Russia outlines militarization of fishing fleet and icebreakers

Russian trawlers in Norway. (Atle Staalesen/The Independent Barents Observer)

The country’s revised Marine Doctrine includes a high stress on use of civilian ships and infrastructure for military purposes.

“The revisions of the Marine Doctrine take into account changes in the geopolitical and military-strategical world situation,” Russian Deputy Prime Minister Yuri Borisov underlined in a meeting  in the government Marine Board this week.

The update of the strategic planning document comes in the wake of Russia’s war against Ukraine and its unprecedented isolation in international affairs.

According to Borisov, the Navy is now becoming even more important for Russia.

“Considering the total hybrid war of the Collective West against our country, the unprecedented sanctions and the special operation [sic] in Ukraine, the strengthening of national security is relevant as never before,” the Deputy PM said as he opened the meeting.

The body includes top government officials from several ministries and federal agencies, as well as military representatives.

Inclusion of civilian ships in navy

According to the high-ranking government official with special responsibilities for the military-industrial complex, the new and updated document “to the full extent meets current challenges and threats.”

“It is aimed not on confrontation, but on enhanced national security in the area of maritime operations [and] a significantly reduced dependency on external influence and markets in all fields of maritime activities,” he underlined, the Russian Armed Forces informs.

Among the revisions highlighted in the updated doctrine is a higher level of engagement of civilian ships in military activities.

According to the government, several “principally new aspects of the doctrine concerns mobilisation preparations and preparedness.”

“This will allow for the inclusion in the Navy of civilian ships and crews and provide functionality of maritime infrastructure in times of war.”

It is hardly a new phenomenon that civilian ships are given a role in national security preparedness, as well as military conflicts, and Russia has a long experience in applying non-military ships for military purposes.

But the new federal document clearly prepares the ground for a more systematic approach.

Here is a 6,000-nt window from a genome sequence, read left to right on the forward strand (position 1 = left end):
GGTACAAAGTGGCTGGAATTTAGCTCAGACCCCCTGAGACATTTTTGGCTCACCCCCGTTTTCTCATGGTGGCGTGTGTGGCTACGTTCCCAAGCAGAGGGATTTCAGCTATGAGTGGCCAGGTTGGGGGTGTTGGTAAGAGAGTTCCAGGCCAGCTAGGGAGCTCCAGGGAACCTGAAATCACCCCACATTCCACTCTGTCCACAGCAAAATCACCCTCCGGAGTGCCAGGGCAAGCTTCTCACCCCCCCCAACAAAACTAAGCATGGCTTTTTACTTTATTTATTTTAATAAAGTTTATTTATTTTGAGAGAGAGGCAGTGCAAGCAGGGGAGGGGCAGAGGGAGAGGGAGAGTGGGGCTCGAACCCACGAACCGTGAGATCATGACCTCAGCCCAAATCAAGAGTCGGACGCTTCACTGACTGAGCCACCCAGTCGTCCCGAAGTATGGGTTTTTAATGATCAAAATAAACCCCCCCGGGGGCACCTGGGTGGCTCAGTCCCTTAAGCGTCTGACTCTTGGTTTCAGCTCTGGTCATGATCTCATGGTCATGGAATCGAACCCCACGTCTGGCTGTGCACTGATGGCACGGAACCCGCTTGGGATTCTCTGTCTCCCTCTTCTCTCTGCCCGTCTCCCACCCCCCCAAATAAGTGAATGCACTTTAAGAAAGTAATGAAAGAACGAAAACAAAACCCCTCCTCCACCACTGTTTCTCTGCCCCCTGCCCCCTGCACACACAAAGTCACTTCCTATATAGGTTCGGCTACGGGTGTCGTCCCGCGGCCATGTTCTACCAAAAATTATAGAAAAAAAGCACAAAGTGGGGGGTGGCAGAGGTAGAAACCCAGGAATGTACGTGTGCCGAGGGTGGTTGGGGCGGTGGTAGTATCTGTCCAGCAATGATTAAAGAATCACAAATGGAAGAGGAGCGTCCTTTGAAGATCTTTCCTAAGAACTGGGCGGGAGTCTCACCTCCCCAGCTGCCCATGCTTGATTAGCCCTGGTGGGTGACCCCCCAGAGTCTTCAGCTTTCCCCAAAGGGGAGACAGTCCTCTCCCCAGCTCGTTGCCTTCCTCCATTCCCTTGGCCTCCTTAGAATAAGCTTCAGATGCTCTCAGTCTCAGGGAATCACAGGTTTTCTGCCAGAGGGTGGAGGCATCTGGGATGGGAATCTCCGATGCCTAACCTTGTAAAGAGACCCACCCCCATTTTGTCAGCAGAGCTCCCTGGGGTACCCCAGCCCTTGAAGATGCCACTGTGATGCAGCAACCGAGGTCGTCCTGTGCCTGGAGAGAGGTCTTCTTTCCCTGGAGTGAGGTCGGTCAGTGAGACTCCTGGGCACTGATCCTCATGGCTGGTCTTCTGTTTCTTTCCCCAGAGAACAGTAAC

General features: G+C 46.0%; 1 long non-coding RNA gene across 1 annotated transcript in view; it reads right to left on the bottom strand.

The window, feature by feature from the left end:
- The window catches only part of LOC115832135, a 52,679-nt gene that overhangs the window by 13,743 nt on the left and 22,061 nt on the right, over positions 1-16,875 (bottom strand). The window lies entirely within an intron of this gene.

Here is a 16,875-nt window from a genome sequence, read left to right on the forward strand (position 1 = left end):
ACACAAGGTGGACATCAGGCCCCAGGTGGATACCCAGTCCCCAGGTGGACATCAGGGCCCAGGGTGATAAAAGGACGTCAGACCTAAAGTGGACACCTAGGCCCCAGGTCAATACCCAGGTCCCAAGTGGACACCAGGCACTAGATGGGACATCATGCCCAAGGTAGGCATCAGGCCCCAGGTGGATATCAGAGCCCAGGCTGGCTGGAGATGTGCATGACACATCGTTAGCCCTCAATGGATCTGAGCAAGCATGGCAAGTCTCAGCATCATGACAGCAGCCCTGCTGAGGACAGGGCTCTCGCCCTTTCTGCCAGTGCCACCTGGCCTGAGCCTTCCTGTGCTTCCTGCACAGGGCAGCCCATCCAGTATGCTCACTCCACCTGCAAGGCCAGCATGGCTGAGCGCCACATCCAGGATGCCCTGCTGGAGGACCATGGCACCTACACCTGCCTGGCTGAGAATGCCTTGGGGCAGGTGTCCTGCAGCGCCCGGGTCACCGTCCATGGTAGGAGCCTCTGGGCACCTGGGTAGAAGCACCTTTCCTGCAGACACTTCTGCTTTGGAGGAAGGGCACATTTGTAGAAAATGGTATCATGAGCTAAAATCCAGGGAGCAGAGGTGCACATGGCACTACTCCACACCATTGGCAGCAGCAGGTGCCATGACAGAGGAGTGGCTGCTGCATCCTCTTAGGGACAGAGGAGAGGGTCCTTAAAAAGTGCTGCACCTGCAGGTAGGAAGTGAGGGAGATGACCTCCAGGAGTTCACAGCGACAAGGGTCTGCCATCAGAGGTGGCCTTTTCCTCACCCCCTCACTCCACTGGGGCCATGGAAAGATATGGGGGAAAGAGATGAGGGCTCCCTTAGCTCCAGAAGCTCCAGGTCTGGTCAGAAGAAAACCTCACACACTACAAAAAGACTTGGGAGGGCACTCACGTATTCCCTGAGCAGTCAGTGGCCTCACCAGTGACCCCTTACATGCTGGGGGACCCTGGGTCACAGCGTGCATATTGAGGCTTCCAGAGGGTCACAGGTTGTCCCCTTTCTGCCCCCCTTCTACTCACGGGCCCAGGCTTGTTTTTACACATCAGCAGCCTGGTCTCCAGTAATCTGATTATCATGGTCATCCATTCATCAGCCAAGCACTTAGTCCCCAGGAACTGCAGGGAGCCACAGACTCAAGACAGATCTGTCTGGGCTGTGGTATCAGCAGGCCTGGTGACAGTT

Nuclear-powered Icebreakers, research vessels could take on military role

Potentially, Russia can choose to apply a large number of trawlers and fishing vessels for military purposes. Many of them are active in international waters, including along the Norwegian coast.

Russia can also choose to militarise its powerful nuclear-powered icebreakers, the vessels that autonomously are capably of breaking through the thickest sea-ice of the Arctic.

Ultimately, it could also designate a stronger military role to its research vessels. That could include also the brand new “Severny Polyus,” the ship that is designed for autonomous drifting in Arctic sea-ice for up to two years.

Russia’s current Marine Doctrine was adopted in 2017 and covers the period until 2030. The document highlights the need for a technological modernisation of Russian ships and development of transport corridors like the Northern Sea Route.

According to Yuri Borisov, the Russian Navy will in the course of 2022 get a total of 20 new military ships, as well as five motorboats and 21 support vessels.

Related stories from around the North: 

Canada: Canada needs a ‘more consistent’ presence in North to bolster security, Inuit leader says, CBC Radio

Finland: US military refuelling plane flies over Finland day after NATO announcement, The Independent Barents Observer

Norway: ‘Nor night nor day no rest’ – Arctic diplomacy divided (and united), Blog by Marc Lanteigne

United States: U.S. Army poised to revamp Alaska forces to prep for Arctic fight, The Associated Press

Atle Staalesen, The Independent Barents Observer

For more news from the Barents region visit The Independent Barents Observer.

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